Kristin: Mm hmm.
David: So, we do try to off board students by semesters, and especially by way of their final project in the class–
David: Which is the capstone experience in the class. We don’t strictly require that they transition to their own Macs or PCs, but the reality is most students end up doing Python-based final projects,
Kristin: Mm hmm.
David: Or even mobile-oriented final projects for which they have to use Xcode, or Eclipse, or some Java-based idea–
Kristin: Mm hmm.
David: To implement those final projects. So, it does tend to happen naturally. Though, this coming year, will we actually, more deliberately try to off board students, and even introduce them to a bit of gits. Long story short, for our own submission process, we have our own command, called Submit 50, that uses git, but underneath the hood, so that students needn’t worry in the first weeks about git adding and committing and pushing and God forbid merge conflicts. But we do want to give them a little bit of hands on exposure to that, but it will happen at term’s end, and so pretty much all of the scaffolding, all of the training wheels that we provide to students, almost all of that do we take off by the end of our twelve plus weeks with students.
Kristin: Huh.I also like how you–you take off the training wheels using the motivation of that final project, because that’s a very natural transition of like, this final project that you’re defining yourself, also as a time for you to start getting rid of the training wheels and really being able to do your own thing by the end of the semester. I like that a lot. What do you transition them to? Do you have like, a standard set of suggestions, like, “If your project is in Python, we suggest that you use this IDE?” Or anything like that?
David: To some extent. We typically have end of semester seminars, so to speak, that are led by the teaching assistants who introduce students to ancillary tools, that aren’t strictly necessary for the course, but are very real-world helpful.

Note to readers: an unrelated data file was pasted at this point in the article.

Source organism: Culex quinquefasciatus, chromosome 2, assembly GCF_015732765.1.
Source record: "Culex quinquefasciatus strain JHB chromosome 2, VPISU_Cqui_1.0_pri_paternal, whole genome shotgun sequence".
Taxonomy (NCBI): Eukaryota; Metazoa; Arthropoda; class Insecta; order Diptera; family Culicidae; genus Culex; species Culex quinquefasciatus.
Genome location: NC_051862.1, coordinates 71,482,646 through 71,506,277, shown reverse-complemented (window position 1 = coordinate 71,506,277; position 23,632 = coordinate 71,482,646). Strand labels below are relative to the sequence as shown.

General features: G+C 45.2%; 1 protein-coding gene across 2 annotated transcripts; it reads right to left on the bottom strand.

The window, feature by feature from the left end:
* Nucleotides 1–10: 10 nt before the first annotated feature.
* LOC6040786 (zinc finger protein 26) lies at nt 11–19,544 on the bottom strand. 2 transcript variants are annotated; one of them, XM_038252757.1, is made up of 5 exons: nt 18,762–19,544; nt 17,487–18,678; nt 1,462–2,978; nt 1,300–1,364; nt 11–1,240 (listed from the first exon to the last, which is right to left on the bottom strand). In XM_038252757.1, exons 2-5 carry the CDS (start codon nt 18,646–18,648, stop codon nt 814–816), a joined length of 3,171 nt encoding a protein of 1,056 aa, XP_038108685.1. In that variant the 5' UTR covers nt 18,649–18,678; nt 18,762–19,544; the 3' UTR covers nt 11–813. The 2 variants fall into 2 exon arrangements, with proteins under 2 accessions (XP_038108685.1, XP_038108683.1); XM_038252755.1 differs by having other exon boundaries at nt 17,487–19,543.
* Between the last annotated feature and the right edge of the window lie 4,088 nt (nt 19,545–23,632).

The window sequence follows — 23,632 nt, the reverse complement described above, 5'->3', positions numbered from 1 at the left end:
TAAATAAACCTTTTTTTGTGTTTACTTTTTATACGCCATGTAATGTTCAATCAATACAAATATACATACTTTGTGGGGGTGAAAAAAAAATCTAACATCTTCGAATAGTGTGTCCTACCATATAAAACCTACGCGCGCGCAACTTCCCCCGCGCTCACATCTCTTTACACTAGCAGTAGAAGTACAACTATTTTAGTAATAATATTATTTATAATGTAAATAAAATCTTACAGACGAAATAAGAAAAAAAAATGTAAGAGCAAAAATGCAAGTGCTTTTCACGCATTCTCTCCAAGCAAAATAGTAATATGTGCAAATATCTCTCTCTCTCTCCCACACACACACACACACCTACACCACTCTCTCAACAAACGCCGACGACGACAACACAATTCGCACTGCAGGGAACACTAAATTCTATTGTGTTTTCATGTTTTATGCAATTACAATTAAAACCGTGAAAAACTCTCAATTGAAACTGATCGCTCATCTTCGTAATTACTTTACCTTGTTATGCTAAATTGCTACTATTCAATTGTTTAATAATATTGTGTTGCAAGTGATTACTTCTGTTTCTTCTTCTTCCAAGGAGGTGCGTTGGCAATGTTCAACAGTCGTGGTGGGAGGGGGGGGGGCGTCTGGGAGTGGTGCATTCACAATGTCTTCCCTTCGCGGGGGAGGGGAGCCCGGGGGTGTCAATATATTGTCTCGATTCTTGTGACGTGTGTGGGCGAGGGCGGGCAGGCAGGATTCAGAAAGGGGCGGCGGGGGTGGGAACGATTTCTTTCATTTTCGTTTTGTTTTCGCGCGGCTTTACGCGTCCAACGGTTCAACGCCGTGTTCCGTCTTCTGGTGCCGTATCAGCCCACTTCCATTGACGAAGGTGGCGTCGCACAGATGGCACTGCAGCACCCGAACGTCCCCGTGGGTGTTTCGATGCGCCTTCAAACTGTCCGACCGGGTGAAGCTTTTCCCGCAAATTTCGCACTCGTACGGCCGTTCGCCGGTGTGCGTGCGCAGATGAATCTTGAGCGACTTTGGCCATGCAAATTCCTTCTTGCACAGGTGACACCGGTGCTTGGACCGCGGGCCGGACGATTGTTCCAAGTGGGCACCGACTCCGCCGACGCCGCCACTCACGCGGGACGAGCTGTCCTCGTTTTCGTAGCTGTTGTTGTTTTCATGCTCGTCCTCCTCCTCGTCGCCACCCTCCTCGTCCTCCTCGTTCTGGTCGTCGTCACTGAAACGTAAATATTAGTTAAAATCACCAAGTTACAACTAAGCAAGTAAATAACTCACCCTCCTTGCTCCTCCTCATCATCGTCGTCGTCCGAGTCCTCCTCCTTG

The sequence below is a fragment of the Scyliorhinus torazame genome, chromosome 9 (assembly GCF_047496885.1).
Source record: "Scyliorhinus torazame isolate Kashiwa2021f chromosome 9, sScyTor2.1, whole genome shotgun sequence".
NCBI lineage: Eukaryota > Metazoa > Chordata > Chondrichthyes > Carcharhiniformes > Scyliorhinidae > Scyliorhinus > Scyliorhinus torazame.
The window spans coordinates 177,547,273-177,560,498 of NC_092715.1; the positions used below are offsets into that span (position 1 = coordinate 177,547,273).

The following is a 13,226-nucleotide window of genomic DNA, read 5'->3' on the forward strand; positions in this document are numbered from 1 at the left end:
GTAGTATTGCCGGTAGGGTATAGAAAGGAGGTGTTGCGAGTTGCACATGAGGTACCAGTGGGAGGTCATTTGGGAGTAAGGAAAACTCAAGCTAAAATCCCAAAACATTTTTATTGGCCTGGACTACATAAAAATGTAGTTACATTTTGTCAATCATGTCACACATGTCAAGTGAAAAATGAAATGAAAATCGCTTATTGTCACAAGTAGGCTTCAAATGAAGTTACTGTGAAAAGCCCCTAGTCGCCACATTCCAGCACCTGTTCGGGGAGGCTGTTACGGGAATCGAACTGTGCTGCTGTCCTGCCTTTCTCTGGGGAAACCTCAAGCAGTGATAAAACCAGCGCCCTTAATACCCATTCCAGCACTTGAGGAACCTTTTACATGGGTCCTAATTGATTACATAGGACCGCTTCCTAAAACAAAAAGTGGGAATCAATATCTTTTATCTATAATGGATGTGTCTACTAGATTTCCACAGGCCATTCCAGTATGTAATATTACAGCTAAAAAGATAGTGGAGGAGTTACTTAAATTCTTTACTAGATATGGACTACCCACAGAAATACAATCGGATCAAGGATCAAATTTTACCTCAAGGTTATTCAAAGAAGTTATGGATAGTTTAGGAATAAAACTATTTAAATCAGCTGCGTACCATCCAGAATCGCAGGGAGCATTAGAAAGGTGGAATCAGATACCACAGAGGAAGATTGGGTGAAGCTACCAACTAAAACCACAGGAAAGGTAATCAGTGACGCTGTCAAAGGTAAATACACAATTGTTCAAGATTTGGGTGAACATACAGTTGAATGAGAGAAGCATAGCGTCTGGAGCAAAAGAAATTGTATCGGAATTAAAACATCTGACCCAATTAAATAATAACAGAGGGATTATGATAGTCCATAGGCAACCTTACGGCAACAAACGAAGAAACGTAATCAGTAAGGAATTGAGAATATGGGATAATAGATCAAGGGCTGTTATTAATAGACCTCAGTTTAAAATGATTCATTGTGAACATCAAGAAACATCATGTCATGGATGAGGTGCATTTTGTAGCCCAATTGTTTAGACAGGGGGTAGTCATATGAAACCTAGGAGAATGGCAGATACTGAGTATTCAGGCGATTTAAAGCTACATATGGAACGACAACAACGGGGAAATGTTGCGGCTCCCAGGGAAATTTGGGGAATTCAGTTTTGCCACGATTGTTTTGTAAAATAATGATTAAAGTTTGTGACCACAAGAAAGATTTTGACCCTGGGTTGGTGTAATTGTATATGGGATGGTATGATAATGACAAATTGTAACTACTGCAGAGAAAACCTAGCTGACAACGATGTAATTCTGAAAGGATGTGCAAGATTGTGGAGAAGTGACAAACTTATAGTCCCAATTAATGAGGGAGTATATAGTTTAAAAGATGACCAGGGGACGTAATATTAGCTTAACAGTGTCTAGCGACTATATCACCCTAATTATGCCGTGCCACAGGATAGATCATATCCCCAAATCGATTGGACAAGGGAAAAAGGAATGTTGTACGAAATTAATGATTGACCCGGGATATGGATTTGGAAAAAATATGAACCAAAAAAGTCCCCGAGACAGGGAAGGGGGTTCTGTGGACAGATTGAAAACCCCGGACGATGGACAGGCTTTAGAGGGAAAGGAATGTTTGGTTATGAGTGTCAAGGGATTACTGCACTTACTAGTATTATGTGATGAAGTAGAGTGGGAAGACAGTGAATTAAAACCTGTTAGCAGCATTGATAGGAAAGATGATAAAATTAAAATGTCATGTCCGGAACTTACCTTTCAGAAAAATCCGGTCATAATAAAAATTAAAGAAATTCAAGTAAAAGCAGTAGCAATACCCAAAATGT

Kristin: Mm hmm.
David: Lately we’ve been pointing students at Atom and VS code–And the integrated terminal windows that they provide. And then installing whatever software tool chain you would need on top of that.
Kristin: Mm hmm.
David: We’ve typically never recommended full-fledged IDE’s like Eclipse and NetBeans and the like–and the like, largely because I just find them to be so heavyweight, and students then really learn how to use the tool, as opposed to the language. The one exception frankly is Xcode, where for iOS development you pretty much need to use that ecosystem. But for the most part we’ve taken the more Silicon Valley-style approach of having students use an extensible editor, and Atom, and VS code especially, are probably the front runners.
Kristin: Mm hmm.
David: The latter gaining all the more steam of late, and pointing them at various plugins and such to extend the capabilities of those editors.
Kristin: So, do they have–do they use the command line within those? I don’t really know these tools, so I’m wondering, do they have access to the command line inside the tool, or do you also give them a terminal tool of some kind?
David: The former. Both Atom and VS code have a plug-in ecosystem, and one of the first things we have students always add is a terminal window.
Kristin: Got it.
David: So we have–with X code aside, which we don’t officially use in the class, but some students do opt to use for their final projects, for iOS applications–we always provide students with a terminal-based environment in some form, even though they now have graphical editors in which to write the actual code.
Kristin: Okay. This is now making my decision of what IDE to transfer out of, after Eclipse, more–much harder. Now I have to think this through.